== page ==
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Pressures to save API are driving formulation developers toward smaller-scale laboratory processes, while pressures to save time put a premium on more- accurate laboratory scale tools.
Pressures to save API are driving formulation developers toward smaller-scale laboratory processes, while pressures to save time put a premium on more-accurate laboratory scale tools.
As a result, noted the moderator of Monday's "Miniaturization in Pharmaceutical Processing," Colin M. Minchom, PhD (vice-president for pharmaceutical development services at Patheon, Mississauga, ON, Canada), formulators are groping toward miniaturized processes that model production-scale with increasing fidelity - despite the paucity of publications and rationalized information.
Peter York, PhD (of the Institute of Pharmaceutical Innovation at the University of Bradford, Bradford, UK) opened the session by formulating the formulation challenge: the industry demands robust, scalable formulations to support early clinical trials and maximize the number of screens from a minimum quantity of product, all while reducing time and cost.
Bruno Hancock, PhD (research fellow at Pfizer, Groton, CT), closed the session by saying, "We are using miniaturized tools on a daily basis to predict formulation performance."
According to Hancock, success may require a creative leap in framing questions and examining assumptions. Most of what we know about the behavior of bulk powders has been handed down from the mining and chemical industries, where bulk means a box-car load. Pharmaceutical materials change behavior with changes of scale, and one of the formulator's first tasks is to ask, What makes sense?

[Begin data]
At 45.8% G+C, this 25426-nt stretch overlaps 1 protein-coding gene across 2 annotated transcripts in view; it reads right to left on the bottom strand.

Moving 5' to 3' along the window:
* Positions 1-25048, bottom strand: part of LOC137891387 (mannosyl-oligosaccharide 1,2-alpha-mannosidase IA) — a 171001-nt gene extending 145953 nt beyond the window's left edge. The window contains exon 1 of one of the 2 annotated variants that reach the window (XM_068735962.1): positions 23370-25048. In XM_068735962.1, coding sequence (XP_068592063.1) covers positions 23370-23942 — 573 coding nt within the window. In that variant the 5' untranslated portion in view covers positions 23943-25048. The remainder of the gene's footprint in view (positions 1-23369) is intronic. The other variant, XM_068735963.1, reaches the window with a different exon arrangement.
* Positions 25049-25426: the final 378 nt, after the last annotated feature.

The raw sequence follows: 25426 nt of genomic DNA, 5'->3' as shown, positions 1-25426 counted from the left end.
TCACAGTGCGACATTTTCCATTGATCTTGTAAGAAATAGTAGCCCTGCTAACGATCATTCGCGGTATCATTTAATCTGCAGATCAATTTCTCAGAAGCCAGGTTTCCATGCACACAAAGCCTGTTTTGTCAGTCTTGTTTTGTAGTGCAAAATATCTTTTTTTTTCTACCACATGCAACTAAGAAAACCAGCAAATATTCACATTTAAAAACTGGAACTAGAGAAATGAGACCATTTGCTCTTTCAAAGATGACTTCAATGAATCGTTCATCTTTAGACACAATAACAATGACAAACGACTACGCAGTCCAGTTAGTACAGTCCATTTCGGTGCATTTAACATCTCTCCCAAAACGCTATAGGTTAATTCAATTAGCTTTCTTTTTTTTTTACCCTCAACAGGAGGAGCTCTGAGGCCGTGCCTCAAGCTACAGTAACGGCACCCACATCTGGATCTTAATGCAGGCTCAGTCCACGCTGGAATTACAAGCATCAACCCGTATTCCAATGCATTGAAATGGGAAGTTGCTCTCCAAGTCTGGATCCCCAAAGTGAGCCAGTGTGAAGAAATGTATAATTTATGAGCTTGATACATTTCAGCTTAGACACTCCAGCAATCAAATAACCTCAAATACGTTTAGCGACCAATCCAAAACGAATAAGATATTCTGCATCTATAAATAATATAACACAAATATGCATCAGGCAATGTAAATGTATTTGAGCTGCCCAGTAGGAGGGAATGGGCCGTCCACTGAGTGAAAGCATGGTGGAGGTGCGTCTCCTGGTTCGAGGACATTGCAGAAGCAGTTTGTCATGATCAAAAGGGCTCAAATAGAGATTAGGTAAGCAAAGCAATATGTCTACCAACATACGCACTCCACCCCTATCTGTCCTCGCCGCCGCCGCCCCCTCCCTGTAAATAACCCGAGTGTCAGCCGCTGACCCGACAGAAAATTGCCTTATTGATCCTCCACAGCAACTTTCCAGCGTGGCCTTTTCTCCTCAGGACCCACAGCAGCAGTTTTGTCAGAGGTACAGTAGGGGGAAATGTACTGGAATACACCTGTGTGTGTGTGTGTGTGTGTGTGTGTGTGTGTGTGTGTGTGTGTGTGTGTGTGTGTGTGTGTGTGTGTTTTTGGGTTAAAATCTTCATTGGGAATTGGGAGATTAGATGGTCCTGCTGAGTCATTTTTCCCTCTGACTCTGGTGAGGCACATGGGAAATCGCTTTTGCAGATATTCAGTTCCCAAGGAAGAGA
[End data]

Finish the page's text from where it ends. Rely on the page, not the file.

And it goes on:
For example, said Hancock, hundreds of suppliers sell laboratory-scale formulation equipment of various types, but few are explicitly designed to reproduce the key characteristics of production-scale machinery. It is time, said Hancock, to "throw out some of the things we've used in the past," and replace them with rationally scaled-down devices directly derived from the process-scale. The result, Hancock noted, need not look or work like its larger cousin, as long as it faithfully mimics the machine's effects on the drug product.
The "Holy Grail" of this rational approach is, of course, accurate simulation - based on either first principles or well-designed and well-tested empirical models.
To the question, How small can you go? in formulation development batches, Hancock said that the answer depends on the effect the researcher is trying to simulate. It makes no sense to try to model powder flow on the behavior of a single molecule. And the modeler must be conscious of how changes of scale dictate material properties over the continuum of size from the quantum level to bulk tablets. For example, the ratio of surface area to volume increases as the scale shrinks; surface effects soon dominate. As a rule of thumb, said Hancock, formulators should strive for methods that yield predictable results from samples on the order of magnitude of a single dose. He offered examples, including predictions of powder flow from small shear-cell data and extrapolations of roller compaction performance from "mini-ribbons."
Participants in the symposium were:
Moderators: Richard Todd Darrington, PhD
Boehringer Ingelheim Pharmaceuticals,
Colin M. Minchom, PhD
Miniaturization for Pharmaceutical Formulation and Processing - Can Going Small Resolve Big Challenges?
Peter York, PhD, University of Bradford
Miniaturization Powder and Compact Characterization Techniques: How Small Can We Go?
Bruno C. Hancock, PhD, Pfizer, Inc.
Predicting Process Scale-Up From Laboratory Scale: Principles and Case Studies
Rajeev Garg, PhD, Abbott Laboratories
Is the Small Scale Predictive of Large Scale Performance? - Case Studies From High Shear Wet Granulation and Fluid Bed Processing
Conrad Winters,PhD, Merck & Co.